Indonesia: A Curious Outcome

14 February 2024

Indonesia: A Curious Outcome

By Gwynne Dyer

Indonesia’s President Joko Widodo concluded his second five-year term on Tuesday with a national election in which his chosen successors won a convincing victory. ‘Jokowi’, as everybody calls him, still enjoys 70% public approval and he has every right to be proud of his past.

The national economy has grown 43% under his rule, and democracy has become normal in a country where dictatorship was once the norm. People are living better, the coups, massacres and genocides are long past, and Indonesia is growing into its status as a major player internationally (4th in population, 16th in economy).

But something weird has just happened. Prabowo Subianto has been elected president.

Former general Prabowo Subianto is a living symbol of the bad old days. His father came from a wealthy family and served as a cabinet minister under both Indonesia’s founding dictator, Sukarno, and the brutal general who ruled for thirty years after him, Suharto.

Prabowo married Suharto’s daughter in 1983, and served as a special forces commander fighting resistance fighters in Indonesian-occupied East Timor and separatists in West Irian (New Guinea). In both conflicts he was accused of human rights abuses.

The accusations that just won’t go away, however, concern the kidnapping, torture and murder of pro-democracy protesters during the non-violent campaign to oust Suharto in 1998. “It was my superiors who told me what to do,” Prabowo insisted in his first presidential debate ten years ago, but that is not much of a defence in law.

Prabowo was also accused of inciting the anti-Chinese pogroms that swept Jakarta in the last days of Suharto’s rule in 1998. He was dishonorably discharged from the military and the United States banned him from entering because of human rights violations. (The ban was only lifted by Donald Trump in 2020.)

But he returned from exile in 2009 and founded a right-wing ultra-nationalist party. With limitless funds available from his billionaire brother Hashim Djojohadikusomo he ran for president in 2014 and 2019, but even with the backing of the other business tycoons who control the Indonesian media he was trounced by Jokowi both times.

In those days Prabowo’s political style was somewhere between Juan Peron and Benito Mussolini, belligerently anti-foreign and over-the-top dramatic: he sometimes arrived at rallies riding on a thoroughbred horse. But he’s getting better political advice these days, and prefers to play a benevolent grandfather dancing badly on TikTok.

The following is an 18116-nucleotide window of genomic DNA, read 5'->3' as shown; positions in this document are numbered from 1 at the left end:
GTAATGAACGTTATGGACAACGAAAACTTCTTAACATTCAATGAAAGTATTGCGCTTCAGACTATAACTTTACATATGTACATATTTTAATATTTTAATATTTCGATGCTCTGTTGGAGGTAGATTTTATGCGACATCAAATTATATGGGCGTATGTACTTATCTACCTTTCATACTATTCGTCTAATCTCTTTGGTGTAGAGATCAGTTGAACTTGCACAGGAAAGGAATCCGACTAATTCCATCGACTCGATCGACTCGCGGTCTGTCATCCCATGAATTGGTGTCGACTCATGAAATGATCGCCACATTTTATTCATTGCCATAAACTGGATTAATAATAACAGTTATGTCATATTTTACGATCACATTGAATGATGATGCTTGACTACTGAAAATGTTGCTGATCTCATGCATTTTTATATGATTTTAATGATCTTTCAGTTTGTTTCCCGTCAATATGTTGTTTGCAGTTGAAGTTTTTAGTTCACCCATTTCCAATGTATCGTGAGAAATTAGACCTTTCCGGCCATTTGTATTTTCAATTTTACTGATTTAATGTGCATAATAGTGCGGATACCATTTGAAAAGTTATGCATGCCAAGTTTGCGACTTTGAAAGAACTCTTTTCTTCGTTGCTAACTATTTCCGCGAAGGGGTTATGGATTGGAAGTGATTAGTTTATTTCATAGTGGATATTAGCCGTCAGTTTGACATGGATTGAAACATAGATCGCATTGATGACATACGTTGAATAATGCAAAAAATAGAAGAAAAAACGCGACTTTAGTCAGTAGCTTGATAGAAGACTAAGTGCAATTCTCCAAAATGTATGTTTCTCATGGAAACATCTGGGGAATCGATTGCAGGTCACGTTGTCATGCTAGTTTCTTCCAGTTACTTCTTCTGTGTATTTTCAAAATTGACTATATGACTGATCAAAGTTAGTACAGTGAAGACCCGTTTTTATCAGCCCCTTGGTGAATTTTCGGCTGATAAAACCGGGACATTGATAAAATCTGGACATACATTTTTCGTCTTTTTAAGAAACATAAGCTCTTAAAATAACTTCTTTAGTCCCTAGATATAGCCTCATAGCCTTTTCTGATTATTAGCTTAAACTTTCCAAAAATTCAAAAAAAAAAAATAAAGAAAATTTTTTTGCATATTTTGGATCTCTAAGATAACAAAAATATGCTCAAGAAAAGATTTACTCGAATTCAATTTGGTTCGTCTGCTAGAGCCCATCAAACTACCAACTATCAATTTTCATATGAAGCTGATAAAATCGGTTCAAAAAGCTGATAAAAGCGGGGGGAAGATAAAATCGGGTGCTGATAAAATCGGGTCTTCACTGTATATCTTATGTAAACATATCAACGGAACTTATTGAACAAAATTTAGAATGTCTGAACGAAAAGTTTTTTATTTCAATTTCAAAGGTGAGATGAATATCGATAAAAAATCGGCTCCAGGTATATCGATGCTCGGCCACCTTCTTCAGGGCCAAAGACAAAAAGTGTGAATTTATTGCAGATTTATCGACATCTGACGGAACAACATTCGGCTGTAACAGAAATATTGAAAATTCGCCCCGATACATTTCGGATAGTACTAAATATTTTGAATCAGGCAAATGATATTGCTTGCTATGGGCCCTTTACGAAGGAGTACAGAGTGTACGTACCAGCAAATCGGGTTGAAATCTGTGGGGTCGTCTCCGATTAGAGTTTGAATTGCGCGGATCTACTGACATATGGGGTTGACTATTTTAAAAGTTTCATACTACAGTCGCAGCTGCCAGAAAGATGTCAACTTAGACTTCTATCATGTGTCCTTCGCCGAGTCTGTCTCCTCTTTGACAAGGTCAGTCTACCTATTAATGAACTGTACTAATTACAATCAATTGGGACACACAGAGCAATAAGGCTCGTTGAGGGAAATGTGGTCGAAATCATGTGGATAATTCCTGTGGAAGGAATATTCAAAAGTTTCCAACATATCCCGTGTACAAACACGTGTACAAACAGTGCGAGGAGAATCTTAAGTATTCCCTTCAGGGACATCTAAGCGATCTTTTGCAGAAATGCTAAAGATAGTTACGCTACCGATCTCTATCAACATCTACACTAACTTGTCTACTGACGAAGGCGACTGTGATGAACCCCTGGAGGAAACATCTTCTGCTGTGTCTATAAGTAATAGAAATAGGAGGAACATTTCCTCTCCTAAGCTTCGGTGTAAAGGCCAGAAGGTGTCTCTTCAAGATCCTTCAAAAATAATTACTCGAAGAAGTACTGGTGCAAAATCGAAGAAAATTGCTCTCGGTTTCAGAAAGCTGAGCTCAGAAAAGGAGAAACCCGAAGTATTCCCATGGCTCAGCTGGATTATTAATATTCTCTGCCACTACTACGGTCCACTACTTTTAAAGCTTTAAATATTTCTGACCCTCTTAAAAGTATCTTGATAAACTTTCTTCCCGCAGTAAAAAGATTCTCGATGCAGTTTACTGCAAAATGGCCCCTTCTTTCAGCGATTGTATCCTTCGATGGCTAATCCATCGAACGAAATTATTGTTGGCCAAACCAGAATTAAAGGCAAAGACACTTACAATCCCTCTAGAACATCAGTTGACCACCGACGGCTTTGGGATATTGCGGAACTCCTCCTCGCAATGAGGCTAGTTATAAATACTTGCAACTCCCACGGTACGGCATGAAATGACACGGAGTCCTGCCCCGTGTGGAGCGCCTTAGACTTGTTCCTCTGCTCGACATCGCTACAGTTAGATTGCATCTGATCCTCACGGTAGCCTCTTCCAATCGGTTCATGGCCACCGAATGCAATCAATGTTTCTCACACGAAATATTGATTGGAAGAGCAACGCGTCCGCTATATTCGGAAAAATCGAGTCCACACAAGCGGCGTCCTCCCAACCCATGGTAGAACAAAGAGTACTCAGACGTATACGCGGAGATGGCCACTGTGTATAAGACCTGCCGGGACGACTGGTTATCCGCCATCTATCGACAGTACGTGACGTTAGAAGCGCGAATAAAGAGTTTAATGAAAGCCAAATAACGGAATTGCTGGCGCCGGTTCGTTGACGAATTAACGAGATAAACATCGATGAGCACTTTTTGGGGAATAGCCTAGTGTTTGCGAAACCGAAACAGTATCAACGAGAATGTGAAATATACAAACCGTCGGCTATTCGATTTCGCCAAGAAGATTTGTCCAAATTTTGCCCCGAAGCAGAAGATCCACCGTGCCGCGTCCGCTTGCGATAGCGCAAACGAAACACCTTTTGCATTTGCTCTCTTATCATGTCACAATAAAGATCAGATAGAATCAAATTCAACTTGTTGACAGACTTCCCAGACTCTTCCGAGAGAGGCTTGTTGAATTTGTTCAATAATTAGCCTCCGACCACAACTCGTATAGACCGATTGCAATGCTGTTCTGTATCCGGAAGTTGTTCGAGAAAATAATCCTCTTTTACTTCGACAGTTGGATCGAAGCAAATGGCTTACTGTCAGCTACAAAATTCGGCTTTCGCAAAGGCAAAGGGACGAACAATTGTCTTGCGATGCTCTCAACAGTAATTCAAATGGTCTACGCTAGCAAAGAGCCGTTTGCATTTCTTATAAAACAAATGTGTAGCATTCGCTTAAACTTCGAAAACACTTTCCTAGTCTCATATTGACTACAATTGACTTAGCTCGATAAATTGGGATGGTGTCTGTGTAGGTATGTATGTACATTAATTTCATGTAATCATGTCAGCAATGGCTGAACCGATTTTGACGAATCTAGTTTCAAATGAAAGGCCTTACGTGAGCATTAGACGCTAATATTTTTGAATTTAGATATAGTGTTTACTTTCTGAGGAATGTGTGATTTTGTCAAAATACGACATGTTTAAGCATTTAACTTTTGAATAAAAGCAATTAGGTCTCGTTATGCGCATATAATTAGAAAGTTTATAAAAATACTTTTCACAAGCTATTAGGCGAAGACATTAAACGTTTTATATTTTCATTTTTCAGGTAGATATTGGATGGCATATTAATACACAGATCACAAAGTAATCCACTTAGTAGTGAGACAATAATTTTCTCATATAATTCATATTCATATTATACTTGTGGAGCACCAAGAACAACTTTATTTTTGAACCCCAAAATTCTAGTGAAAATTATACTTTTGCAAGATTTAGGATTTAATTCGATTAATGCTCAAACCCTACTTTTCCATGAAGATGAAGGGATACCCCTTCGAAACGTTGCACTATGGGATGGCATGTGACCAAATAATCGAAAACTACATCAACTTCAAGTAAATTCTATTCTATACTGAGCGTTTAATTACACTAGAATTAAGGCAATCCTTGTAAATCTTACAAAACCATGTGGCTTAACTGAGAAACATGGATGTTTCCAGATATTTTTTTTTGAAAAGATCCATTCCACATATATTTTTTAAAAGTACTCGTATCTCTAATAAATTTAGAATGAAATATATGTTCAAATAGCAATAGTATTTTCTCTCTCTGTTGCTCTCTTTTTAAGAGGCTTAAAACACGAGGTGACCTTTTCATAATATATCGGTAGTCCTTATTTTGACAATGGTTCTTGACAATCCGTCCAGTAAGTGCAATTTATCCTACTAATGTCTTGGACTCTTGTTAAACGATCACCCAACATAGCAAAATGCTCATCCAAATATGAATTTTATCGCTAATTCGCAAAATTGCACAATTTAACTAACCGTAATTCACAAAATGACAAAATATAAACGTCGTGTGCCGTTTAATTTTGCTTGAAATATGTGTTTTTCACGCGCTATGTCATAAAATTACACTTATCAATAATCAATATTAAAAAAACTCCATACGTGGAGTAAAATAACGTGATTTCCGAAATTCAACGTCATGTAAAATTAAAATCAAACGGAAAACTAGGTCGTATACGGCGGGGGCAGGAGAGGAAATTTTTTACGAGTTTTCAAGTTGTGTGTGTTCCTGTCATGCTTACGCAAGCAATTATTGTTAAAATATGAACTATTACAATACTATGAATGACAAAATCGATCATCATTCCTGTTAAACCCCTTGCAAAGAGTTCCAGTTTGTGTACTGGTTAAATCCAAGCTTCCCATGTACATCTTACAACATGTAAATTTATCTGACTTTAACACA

That change of face wouldn’t have been enough to win him the presidency, however, without the help of Jokowi himself, who brought Prabowo in from the cold and made him defence minister in 2019. This greatly puzzled people who admired Jokowi, but gradually the plot became clear.

Nepotism has always been a curse in Indonesian politics, and it turns out that Jokowi was not immune. Maybe he justified his actions by telling himself that otherwise somebody like Prabowo would ruin his legacy after he was gone (the constitution says two terms is the limit), but in any case he made a secret deal with his erstwhile rival.

Obviously nobody is going to admit that publicly, but actions speak louder than words. Making Prabowo minister of defence was just the first step. The deal was that Prabowo would make Jokowi’s eldest son Gibran Rakabuming his running mate as vice-president in the 2024 election in return for Jokowi’s support.

It worked: Indonesian voters were left with limited choices once the ‘good guy’ and the ‘bad guy’ had made a deal. However, the vice-presidency may be worth no more than “a bucket of warm spit”, as former US vice-president John Nance Garner once warned fellow Texan and prospective vice-president Lyndon B. Johnson (and he didn’t really say ‘spit’).

There’s a coalition of parties behind this deal, of course, but it’s hard to believe that Jokowi’s 36-year-old son, a political novice, will be a match for the ruthless Prabowo, a 72-year-old veteran of both the political wars and the real killing zones of the past.

But then, Jokowi himself was a bit of an amateur. He was the son of a wood-seller and made his pile as an exporter of wooden furniture before being elected mayor of his native city of Surakarta in central Java in 2005. His simple lifestyle, his hands-on approach to the city’s problems, and his sheer incorruptibility won him a national reputation.

He easily won election as governor of Jakarta, Indonesia’s huge, dysfunctional capital city, in 2012, and from there to president took only another two years. His simplicity was his strength but the learning curve was steep, and he may have missed a few lessons on the way to the top.

The current deal is unlikely to work, and Jokowi’s ability to control the course of the new government (through his son Gibran) will be a lot less than he supposes.

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To shorten to 700 words, omit paragraphs 15 and 16. (“But then…the top”)